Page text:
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A misdiagnosed potentially dangerous shoulder injury

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Q1: What is the diagnosis?

The patient has sustained a posterior fracture dislocation of the left sternoclavicular joint with compression of the upper mediastinal structures, including the oesophagus. The fracture dislocation can be visualised on the computed tomogram (fig 1; see p357) where the difference between the left and right sternoclavicular joints can be clearly seen. It is also possible the patient suffered from a transient brachial plexus palsy after injury.

Q2: What do the angiograms demonstrate?

Arteriography when performed with the limb in the resting position (fig 2; see p357) demonstrates a patent subclavian artery but with the limb in the abducted positions (fig 3; see p XXX) virtual occlusion of the subclavian artery can be seen. Venography demonstrated similar positional compression of the subclavian vein. The vascular compression accounts for the limb colour changes and lack of pulses during abduction and for the symptoms when working overhead.

Q3: How should be injury have been managed upon initial presentation?

This patient presented after a fall onto his shoulder with pain and swelling in his neck and left medial end of clavicle, symptoms and signs of neurovascular compromise of his left upper limb, and asymmetry between the medial end of his clavicles. This history strongly suggests posterior sternoclavicular joint dislocation with mediastinal structure compromise, but this diagnosis was not made post-injury as the plain radiographs appeared normal. This injury is often not demonstrated by plain radiographs and therefore computed tomography should have been performed at initial presentation, and would have demonstrated the injury. The fracture dislocation should then have been reduced, thereby resolving symptoms both from the dislocation and from compression of nearby structures. It is important not to miss posterior sternoclavicular joint dislocations as injury to the upper mediastinal structures can cause serious complications including death.

Q4: What are the management options nine years after injury?

The options available to the patient are to live with his disability or to undergo surgery to prevent the medial clavicle compressing mediastinal structures.

The patient chose to proceed to surgery due to the severity of his symptoms. At operation a fracture dislocation of the clavicle 1 cm from the medial end was noted and as reconstruction of the fracture-dislocation was not possible the medial 2 cm of the clavicle was resected subperiosteally leaving the costoclavicular ligament intact. At review six weeks postoperatively symptoms had resolved, the medial clavicle was stable and he had returned to work. At six and 12 months postoperatively the patient felt that both his upper limbs were normal and on examination his shoulders and upper limbs were functionally normal with full power, normal range of joint movements and normal pulses in all limb positions.


Posterior sternoclavicular dislocation is a rare injury.1 It is nearly always a result of trauma and is rare after the age of 25 years.2 It can result in significant morbidity or death due to the proximity of the superior mediastinal contents, which may be compressed or injured by the medial end of the clavicle.3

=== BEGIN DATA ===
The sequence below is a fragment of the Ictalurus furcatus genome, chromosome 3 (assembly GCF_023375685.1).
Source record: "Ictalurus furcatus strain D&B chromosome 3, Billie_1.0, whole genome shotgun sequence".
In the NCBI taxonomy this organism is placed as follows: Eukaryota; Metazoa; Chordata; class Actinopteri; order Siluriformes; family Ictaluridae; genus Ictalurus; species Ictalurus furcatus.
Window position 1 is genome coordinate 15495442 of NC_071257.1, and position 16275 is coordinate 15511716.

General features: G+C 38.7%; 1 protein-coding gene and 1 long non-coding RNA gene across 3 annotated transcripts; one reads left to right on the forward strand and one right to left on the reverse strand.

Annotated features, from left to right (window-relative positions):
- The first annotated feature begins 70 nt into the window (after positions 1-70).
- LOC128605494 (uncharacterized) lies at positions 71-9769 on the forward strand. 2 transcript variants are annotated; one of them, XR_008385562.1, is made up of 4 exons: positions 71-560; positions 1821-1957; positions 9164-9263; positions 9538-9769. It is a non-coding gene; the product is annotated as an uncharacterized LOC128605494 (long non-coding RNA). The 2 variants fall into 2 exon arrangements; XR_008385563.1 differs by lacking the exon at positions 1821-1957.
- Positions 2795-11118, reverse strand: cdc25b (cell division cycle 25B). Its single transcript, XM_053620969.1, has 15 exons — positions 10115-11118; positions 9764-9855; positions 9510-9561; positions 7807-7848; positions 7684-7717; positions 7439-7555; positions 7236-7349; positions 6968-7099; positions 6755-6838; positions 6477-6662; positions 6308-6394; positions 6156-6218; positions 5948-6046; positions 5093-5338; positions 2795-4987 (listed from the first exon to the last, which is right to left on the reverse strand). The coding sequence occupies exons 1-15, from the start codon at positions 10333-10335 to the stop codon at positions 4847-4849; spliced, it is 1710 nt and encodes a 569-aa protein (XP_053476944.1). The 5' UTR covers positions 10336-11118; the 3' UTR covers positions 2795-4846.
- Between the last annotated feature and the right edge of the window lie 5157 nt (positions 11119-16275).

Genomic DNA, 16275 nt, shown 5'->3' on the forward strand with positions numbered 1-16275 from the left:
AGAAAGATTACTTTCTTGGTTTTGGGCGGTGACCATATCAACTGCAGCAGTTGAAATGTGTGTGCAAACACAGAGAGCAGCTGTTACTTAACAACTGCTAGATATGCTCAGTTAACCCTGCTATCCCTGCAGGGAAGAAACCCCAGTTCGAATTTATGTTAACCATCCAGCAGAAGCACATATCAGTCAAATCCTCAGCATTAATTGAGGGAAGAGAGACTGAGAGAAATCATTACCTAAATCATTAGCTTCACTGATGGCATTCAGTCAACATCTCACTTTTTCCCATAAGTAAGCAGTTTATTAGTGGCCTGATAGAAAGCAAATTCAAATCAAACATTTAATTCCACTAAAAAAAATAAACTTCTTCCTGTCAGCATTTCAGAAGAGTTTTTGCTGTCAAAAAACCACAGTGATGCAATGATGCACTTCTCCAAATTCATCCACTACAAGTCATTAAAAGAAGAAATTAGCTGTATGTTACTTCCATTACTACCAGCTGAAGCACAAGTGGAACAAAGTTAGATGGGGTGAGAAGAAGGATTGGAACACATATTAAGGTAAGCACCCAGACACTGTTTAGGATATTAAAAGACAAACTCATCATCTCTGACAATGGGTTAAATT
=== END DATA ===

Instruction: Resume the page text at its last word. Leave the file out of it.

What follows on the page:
Early diagnosis can often be difficult due to extensive local swelling and bruising,4 difficulties in assessment using plain radiographs,5 and as this injury is rare it is often overlooked. Computed tomography is the best method of demonstrating the anatomy of the sternoclavicular joint and its surroundings structures.5 In most cases the dislocation can be reduced by closed methods within 48 hours of injury and after 48 hours open reduction is more likely to be required.2 It is therefore important to maintain a high level of suspicion of this injury as early diagnosis improves the success of closed treatment and reduces complications. Our patient’s injury was missed due to poor awareness and inadequate imaging after the injury. At presentation nine years later, the diagnosis was confirmed using computed tomography and angiography.

Our patient suffered from dysphagia due to compression of the oesophagus, which is the most common mediastinal symptom from posterior sternoclavicular joint dislocation.4 The positional vascular symptoms experienced by our patient are rare.6

Due to the length of time that had elapsed since the fracture, scarring between the medial end of clavicle and the great vessels was anticipated and therefore the operation was performed jointly by orthopaedic and vascular surgeons. Fortunately, the medial end of clavicle was mobilised easily, without damage to the great vessels.

There is conflicting advice from previous authors regarding the surgical approach for chronic posterior sternoclavicular dislocation. Rockwood et al recommend resection of the medial clavicle and retention of the costoclavicular ligament for support.7 Other authors suggest that reconstruction of the joint provides better results.8,9 In this patient reconstruction would not have produced normal joint function due to the degree of joint damage and thus resection was performed.

Medical practitioners should maintain a high index of suspicion of posterior sternoclavicular joint dislocation in patients complaining of pain near the joint after direct or indirect trauma to the neck or shoulder as this injury is easily missed. Also radiographs should not be relied upon to exclude sternoclavicular dislocation and further imaging, usually a computed tomogram, is indicated.

Final diagnosis

Posterior fracture dislocation of the left sternoclavicular joint with compression of the upper mediastinal structures.


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